But it could happen.
Why? For starters, the Associated Press news story about that Walter Isaacson biography of the Apple visionary opened with a strong religion-angle hook and then — longtime GetReligion readers know that this is rather rare — it backed that lede with a strong piece of new information, drawn from the book.
noun, plural -cies.
a vindication of the divine attributes, particularly holiness and justice, in establishing or allowing the existence of physical and moral evil.
Thus, the opening by Rachel Metz, as featured in USA Today:
SAN FRANCISCO – A new biography portrays Steve Jobs as a skeptic all his life — giving up religion because he was troubled by starving children, calling executives who took over Apple “corrupt” and delaying cancer surgery in favor of cleansings and herbal medicine.
Steve Jobs by Walter Isaacson, to be published Monday, also says Jobs came up with the company’s name while he was on a diet of fruits and vegetables, and as a teenager perfected staring at people without blinking. …
The book delves into Jobs’ decision to delay surgery for nine months after learning in October 2003 that he had a neuroendocrine tumor — a relatively rare type of pancreatic cancer that normally grows more slowly and is therefore more treatable.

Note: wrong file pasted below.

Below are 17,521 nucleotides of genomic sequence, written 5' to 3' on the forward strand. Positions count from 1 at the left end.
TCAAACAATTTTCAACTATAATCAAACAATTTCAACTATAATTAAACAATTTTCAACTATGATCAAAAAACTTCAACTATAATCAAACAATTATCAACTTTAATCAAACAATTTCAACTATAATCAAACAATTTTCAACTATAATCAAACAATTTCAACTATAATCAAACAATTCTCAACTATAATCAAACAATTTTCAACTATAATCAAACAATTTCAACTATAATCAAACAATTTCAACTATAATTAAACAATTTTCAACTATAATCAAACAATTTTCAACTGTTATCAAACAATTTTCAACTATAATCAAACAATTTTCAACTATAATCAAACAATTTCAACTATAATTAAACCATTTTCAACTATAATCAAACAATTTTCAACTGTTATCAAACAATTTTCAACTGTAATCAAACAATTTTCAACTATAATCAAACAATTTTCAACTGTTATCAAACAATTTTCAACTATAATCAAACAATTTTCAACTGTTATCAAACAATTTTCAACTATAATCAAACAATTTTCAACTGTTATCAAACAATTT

Instead, he tried a vegan diet, acupuncture, herbal remedies and other treatments he found online, and even consulted a psychic. He also was influenced by a doctor who ran a clinic that advised juice fasts, bowel cleansings and other unproven approaches, the book says, before finally having surgery in July 2004.
Now here is my main line of questions about that. Is it really accurate to say that he gave up religion as a child, since it’s clear that alternative forms of religion and/or religious practices played a crucial role in his life? Wouldn’t it be more accurate to say that he walked away from the Missouri-Synod Lutheran faith of the family that had adopted him? He eventually chose another religious path.
Also, what does “skeptic” mean in this context, in light of his life-and-death trust in elements of Eastern faith? Is the implication that he was skeptical about a personal God, about theism? Was he simply skeptical about the miraculous?
There seems to be some connection between the religious issues and the medical issues. In the heart of the story, readers learn:
Fortune magazine reported in 2008 that Jobs tried alternative treatments because he was suspicious of mainstream medicine.
The book says Jobs gave up Christianity at age 13 when he saw starving children on the cover of Life magazine. He asked his Sunday school pastor whether God knew what would happen to them.
Jobs never went back to church, though he did study Zen Buddhism later.
In the print edition, the wording is somewhat different — but the content remains the same.
OK, GetReligion readers, has anyone out there already dug into the book? Does this AP story do justice to the religion angle in this seeker’s life?